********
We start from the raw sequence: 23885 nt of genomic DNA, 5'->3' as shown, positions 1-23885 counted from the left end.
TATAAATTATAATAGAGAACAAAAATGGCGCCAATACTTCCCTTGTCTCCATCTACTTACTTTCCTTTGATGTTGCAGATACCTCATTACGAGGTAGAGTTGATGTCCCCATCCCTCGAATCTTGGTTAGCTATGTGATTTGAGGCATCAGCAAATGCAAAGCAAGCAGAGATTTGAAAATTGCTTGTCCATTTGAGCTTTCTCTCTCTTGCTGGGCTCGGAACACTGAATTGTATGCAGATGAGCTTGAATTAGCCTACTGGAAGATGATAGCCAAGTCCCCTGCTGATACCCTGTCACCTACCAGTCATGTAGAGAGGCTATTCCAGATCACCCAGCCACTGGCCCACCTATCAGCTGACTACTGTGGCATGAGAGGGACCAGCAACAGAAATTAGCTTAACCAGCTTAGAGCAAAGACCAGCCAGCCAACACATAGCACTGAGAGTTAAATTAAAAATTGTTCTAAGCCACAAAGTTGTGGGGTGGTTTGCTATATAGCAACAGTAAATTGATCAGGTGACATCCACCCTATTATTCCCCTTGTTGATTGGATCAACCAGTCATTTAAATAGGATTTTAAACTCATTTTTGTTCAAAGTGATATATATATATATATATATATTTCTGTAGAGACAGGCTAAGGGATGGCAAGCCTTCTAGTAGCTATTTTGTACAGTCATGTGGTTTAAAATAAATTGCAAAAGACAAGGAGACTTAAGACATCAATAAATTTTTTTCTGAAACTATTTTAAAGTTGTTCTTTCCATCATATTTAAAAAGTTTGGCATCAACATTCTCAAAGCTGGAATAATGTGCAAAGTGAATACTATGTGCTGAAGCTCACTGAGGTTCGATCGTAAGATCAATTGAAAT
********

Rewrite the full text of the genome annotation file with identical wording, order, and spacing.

We start from the raw sequence: 23885 nt of genomic DNA, 5'->3' as shown, positions 1-23885 counted from the left end.
TATAAATTATAATAGAGAACAAAAATGGCGCCAATACTTCCCTTGTCTCCATCTACTTACTTTCCTTTGATGTTGCAGATACCTCATTACGAGGTAGAGTTGATGTCCCCATCCCTCGAATCTTGGTTAGCTATGTGATTTGAGGCATCAGCAAATGCAAAGCAAGCAGAGATTTGAAAATTGCTTGTCCATTTGAGCTTTCTCTCTCTTGCTGGGCTCGGAACACTGAATTGTATGCAGATGAGCTTGAATTAGCCTACTGGAAGATGATAGCCAAGTCCCCTGCTGATACCCTGTCACCTACCAGTCATGTAGAGAGGCTATTCCAGATCACCCAGCCACTGGCCCACCTATCAGCTGACTACTGTGGCATGAGAGGGACCAGCAACAGAAATTAGCTTAACCAGCTTAGAGCAAAGACCAGCCAGCCAACACATAGCACTGAGAGTTAAATTAAAAATTGTTCTAAGCCACAAAGTTGTGGGGTGGTTTGCTATATAGCAACAGTAAATTGATCAGGTGACATCCACCCTATTATTCCCCTTGTTGATTGGATCAACCAGTCATTTAAATAGGATTTTAAACTCATTTTTGTTCAAAGTGATATATATATATATATATATATTTCTGTAGAGACAGGCTAAGGGATGGCAAGCCTTCTAGTAGCTATTTTGTACAGTCATGTGGTTTAAAATAAATTGCAAAAGACAAGGAGACTTAAGACATCAATAAATTTTTTTCTGAAACTATTTTAAAGTTGTTCTTTCCATCATATTTAAAAAGTTTGGCATCAACATTCTCAAAGCTGGAATAATGTGCAAAGTGAATACTATGTGCTGAAGCTCACTGAGGTTCGATCGTAAGATCAATTGAAAT